Special Issue "Socioeconomic Adversity, Associated Risks, and Resilience across Neurocognitive, Emotional, and Behavioral Development"

A special issue of Behavioral Sciences (ISSN 2076-328X).

Deadline for manuscript submissions: closed (31 March 2017)

Special Issue Editor

Guest Editor
Dr. Scott J. Hunter

Departments of Psychiatry, Behavioral Neuroscience and Pediatrics, University of Chicago, 5841 S. Maryland Ave., MC 3077, Chicago, Illinois 60637, USA
Website | E-Mail
Phone: +1 773 702 2227
Fax: +1 773 702 9929
Interests: pediatric neuropsychology; developmental neuroscience; neurodevelopmental disorders (neurogenetic and acquired developmental disorders, i.e., autism, neurofibromatosis, down syndrome); epilepsies; attention; executive functions; intervention

Special Issue Information

Dear Colleagues,

There has been a significant increase in our understanding of the factors that contribute to variability when studying the development of neurocognitive, emotional and behavioral regulatory capabilities. Of particular interest has been the growing understanding of the role socioeconomic factors, particularly poverty, play in mediating the effects of culture and education on developmental outcomes. This Special Issue of Behavioral Sciences is devoted to the exploration of the intersection between socioeconomic status and its associated effects on both risk and resilience, and the trajectories of neurocognitive, emotional, and behavioral outcomes developmentally. Research that examines such areas as educational challenge and attainment, homelessness and housing security, substance use and risk, HIV/AIDS and other STI risks, and their impact on neurodevelopmental status is strongly sought for this issue, to provide guidance regarding current policy and outcomes efforts, and to help provide a broader understanding for continued research in these areas.

Dr. Scott J. Hunter
Guest Editor

Manuscript Submission Information

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Please visit the Instructions for Authors page before submitting a manuscript. The Article Processing Charge (APC) for publication in this open access journal is 350 CHF (Swiss Francs). Submitted papers should be well formatted and use good English. Authors may use MDPI's English editing service prior to publication or during author revisions.

Keywords

  • socioeconomic status
  • neurocognition
  • emotion and behavior regulation
  • poverty
  • resilience

Published Papers (4 papers)

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Research

Open AccessFeature PaperArticle The Link between Mastery and Depression among Black Adolescents; Ethnic and Gender Differences
Behav. Sci. 2017, 7(2), 32; doi:10.3390/bs7020032
Received: 2 March 2017 / Revised: 5 May 2017 / Accepted: 9 May 2017 / Published: 12 May 2017
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Abstract
Purpose: Although the link between depression and lower levels of mastery is well established, limited information exists on ethnic and gender differences in the association between the two. The current study investigated ethnic, gender, and ethnic by gender differences in the link between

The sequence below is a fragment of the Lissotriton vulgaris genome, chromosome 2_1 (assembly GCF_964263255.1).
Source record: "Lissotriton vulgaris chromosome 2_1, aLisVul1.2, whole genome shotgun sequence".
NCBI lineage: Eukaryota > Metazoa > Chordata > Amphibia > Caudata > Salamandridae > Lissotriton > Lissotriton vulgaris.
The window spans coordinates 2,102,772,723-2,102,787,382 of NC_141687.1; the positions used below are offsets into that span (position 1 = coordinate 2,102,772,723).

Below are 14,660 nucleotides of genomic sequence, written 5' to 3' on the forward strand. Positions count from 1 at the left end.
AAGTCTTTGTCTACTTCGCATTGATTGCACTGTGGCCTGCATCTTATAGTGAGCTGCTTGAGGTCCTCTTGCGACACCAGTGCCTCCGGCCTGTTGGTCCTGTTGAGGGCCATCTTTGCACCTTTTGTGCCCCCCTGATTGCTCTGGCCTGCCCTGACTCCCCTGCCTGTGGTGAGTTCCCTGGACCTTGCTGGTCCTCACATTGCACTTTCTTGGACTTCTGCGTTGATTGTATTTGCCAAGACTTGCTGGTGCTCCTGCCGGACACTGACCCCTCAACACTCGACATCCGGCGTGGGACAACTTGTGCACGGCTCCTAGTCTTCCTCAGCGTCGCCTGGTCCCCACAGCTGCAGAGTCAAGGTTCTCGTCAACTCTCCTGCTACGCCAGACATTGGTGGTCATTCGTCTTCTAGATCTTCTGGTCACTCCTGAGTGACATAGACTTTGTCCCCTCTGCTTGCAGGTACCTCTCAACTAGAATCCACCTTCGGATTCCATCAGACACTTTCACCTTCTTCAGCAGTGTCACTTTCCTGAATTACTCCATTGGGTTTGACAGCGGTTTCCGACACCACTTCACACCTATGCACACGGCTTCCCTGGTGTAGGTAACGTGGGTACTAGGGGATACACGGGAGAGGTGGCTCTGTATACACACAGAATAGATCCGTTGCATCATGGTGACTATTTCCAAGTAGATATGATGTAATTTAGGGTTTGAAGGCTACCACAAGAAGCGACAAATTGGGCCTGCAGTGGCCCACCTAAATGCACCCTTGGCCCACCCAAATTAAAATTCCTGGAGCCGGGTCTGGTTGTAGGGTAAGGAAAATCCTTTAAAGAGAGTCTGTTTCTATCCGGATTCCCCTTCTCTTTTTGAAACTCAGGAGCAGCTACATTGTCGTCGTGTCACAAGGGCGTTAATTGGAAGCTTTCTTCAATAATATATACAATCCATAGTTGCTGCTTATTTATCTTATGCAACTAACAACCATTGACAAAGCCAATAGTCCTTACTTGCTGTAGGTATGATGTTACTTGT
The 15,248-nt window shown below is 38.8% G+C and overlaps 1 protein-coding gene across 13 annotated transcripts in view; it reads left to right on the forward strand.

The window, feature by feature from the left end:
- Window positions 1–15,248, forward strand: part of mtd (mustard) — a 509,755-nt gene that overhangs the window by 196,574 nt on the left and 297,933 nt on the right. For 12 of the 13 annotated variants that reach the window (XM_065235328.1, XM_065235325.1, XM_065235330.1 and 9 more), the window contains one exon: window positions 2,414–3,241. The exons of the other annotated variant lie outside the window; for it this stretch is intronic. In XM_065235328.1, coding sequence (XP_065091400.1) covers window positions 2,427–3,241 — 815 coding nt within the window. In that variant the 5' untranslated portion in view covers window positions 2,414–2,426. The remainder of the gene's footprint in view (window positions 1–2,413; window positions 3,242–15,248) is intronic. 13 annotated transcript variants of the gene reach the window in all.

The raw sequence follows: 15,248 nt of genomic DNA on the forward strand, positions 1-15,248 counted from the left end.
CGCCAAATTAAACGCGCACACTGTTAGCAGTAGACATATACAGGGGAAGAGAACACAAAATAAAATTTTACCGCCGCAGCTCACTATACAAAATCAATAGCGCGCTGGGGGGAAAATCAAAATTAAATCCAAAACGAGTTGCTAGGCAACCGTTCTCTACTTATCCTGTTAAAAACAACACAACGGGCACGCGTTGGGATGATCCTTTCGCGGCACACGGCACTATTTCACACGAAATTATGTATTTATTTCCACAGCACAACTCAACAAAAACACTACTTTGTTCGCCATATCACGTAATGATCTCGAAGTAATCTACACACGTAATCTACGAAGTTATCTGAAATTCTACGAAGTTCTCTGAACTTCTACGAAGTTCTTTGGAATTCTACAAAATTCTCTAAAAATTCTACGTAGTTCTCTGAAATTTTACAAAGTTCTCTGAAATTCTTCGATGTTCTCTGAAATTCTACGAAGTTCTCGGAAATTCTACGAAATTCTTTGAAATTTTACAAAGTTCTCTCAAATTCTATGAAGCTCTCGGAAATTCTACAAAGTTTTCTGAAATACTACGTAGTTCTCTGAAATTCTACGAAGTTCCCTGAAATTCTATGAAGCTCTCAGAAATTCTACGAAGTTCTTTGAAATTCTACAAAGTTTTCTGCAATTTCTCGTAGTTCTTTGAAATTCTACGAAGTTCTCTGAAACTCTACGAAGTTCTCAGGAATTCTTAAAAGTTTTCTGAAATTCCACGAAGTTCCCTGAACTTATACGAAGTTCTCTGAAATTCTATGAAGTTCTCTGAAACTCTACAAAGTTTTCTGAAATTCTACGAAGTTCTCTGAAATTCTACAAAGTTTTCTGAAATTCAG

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Purpose: Although the link between depression and lower levels of mastery is well established, limited information exists on ethnic and gender differences in the association between the two. The current study investigated ethnic, gender, and ethnic by gender differences in the link between major depressive disorder (MDD) and low mastery in the United States. Methods: We used data from the National Survey of American Life-Adolescent supplement (NSAL-A), 2003–2004. In total, 1170 Black adolescents entered the study. This number was composed of 810 African-American and 360 Caribbean Black youth (age 13 to 17). Demographic factors, socioeconomic status (family income), mastery (sense of control over life), and MDD (Composite International Diagnostic Interview, CIDI) were measured. Logistic regressions were used to test the association between mastery and MDD in the pooled sample, as well as based on ethnicity and gender. Results: In the pooled sample, a higher sense of mastery was associated with a lower risk of MDD. This association, however, was significant for African Americans but not Caribbean Blacks. Similarly, among African American males and females, higher mastery was associated with lower risk of MDD. Such association could not be found for Caribbean Black males or females. Conclusion: Findings indicate ethnic rather than gender differences in the association between depression and mastery among Black youth. Further research is needed to understand how cultural values and life experiences may alter the link between depression and mastery among ethnically diverse Black youth. Full article
Open AccessArticle Examining the Relationship between Economic Hardship and Child Maltreatment Using Data from the Ontario Incidence Study of Reported Child Abuse and Neglect-2013 (OIS-2013)
Behav. Sci. 2017, 7(1), 6; doi:10.3390/bs7010006
Received: 31 October 2016 / Revised: 23 January 2017 / Accepted: 30 January 2017 / Published: 8 February 2017
Cited by 3 | PDF Full-text (228 KB) | HTML Full-text | XML Full-text
Abstract
There is strong evidence that poverty and economic disadvantage are associated with child maltreatment; however, research in this area is underdeveloped in Canada. The purpose of this paper is to examine the relationship between economic hardship and maltreatment for families and children identified